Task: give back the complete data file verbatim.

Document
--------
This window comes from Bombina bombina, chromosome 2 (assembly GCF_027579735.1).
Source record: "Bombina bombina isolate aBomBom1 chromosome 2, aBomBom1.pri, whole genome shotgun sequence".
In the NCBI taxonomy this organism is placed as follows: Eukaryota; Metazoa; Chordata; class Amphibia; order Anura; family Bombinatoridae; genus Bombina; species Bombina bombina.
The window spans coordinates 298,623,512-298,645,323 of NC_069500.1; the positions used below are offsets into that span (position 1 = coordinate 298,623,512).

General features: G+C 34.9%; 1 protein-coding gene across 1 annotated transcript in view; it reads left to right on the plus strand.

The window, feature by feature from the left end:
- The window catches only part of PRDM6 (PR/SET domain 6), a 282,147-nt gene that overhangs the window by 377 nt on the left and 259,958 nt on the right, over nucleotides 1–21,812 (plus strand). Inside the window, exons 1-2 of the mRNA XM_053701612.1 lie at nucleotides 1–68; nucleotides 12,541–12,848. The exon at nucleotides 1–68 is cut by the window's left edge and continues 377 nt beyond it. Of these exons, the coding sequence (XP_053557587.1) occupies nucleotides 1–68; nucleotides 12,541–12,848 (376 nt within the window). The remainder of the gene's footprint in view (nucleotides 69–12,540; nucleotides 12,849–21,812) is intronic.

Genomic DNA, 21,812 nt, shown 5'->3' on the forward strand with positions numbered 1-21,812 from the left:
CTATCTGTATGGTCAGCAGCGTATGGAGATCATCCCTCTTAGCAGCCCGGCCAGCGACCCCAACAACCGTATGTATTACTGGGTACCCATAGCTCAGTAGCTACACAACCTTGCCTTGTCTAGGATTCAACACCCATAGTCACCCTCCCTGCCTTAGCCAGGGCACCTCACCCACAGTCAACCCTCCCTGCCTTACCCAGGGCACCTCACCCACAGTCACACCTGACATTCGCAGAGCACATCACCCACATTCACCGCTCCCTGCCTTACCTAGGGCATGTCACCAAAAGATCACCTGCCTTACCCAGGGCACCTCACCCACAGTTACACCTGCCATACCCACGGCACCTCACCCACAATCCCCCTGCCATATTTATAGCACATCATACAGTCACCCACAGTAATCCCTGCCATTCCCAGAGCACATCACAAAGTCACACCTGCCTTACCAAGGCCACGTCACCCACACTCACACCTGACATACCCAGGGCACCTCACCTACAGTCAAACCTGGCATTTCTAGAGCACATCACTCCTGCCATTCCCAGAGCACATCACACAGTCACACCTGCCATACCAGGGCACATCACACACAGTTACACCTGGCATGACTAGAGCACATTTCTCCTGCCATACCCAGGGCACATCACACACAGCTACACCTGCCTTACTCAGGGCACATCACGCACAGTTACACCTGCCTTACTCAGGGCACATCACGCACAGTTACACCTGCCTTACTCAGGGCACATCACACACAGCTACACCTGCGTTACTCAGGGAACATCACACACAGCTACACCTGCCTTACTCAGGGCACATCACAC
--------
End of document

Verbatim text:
This window comes from Bombina bombina, chromosome 2 (assembly GCF_027579735.1).
Source record: "Bombina bombina isolate aBomBom1 chromosome 2, aBomBom1.pri, whole genome shotgun sequence".
In the NCBI taxonomy this organism is placed as follows: Eukaryota; Metazoa; Chordata; class Amphibia; order Anura; family Bombinatoridae; genus Bombina; species Bombina bombina.
The window spans coordinates 298,623,512-298,645,323 of NC_069500.1; the positions used below are offsets into that span (position 1 = coordinate 298,623,512).

General features: G+C 34.9%; 1 protein-coding gene across 1 annotated transcript in view; it reads left to right on the plus strand.

The window, feature by feature from the left end:
- The window catches only part of PRDM6 (PR/SET domain 6), a 282,147-nt gene that overhangs the window by 377 nt on the left and 259,958 nt on the right, over nucleotides 1–21,812 (plus strand). Inside the window, exons 1-2 of the mRNA XM_053701612.1 lie at nucleotides 1–68; nucleotides 12,541–12,848. The exon at nucleotides 1–68 is cut by the window's left edge and continues 377 nt beyond it. Of these exons, the coding sequence (XP_053557587.1) occupies nucleotides 1–68; nucleotides 12,541–12,848 (376 nt within the window). The remainder of the gene's footprint in view (nucleotides 69–12,540; nucleotides 12,849–21,812) is intronic.

Genomic DNA, 21,812 nt, shown 5'->3' on the forward strand with positions numbered 1-21,812 from the left:
CTATCTGTATGGTCAGCAGCGTATGGAGATCATCCCTCTTAGCAGCCCGGCCAGCGACCCCAACAACCGTATGTATTACTGGGTACCCATAGCTCAGTAGCTACACAACCTTGCCTTGTCTAGGATTCAACACCCATAGTCACCCTCCCTGCCTTAGCCAGGGCACCTCACCCACAGTCAACCCTCCCTGCCTTACCCAGGGCACCTCACCCACAGTCACACCTGACATTCGCAGAGCACATCACCCACATTCACCGCTCCCTGCCTTACCTAGGGCATGTCACCAAAAGATCACCTGCCTTACCCAGGGCACCTCACCCACAGTTACACCTGCCATACCCACGGCACCTCACCCACAATCCCCCTGCCATATTTATAGCACATCATACAGTCACCCACAGTAATCCCTGCCATTCCCAGAGCACATCACAAAGTCACACCTGCCTTACCAAGGCCACGTCACCCACACTCACACCTGACATACCCAGGGCACCTCACCTACAGTCAAACCTGGCATTTCTAGAGCACATCACTCCTGCCATTCCCAGAGCACATCACACAGTCACACCTGCCATACCAGGGCACATCACACACAGTTACACCTGGCATGACTAGAGCACATTTCTCCTGCCATACCCAGGGCACATCACACACAGCTACACCTGCCTTACTCAGGGCACATCACGCACAGTTACACCTGCCTTACTCAGGGCACATCACGCACAGTTACACCTGCCTTACTCAGGGCACATCACACACAGCTACACCTGCGTTACTCAGGGAACATCACACACAGCTACACCTGCCTTACTCAGGGCACATCACAC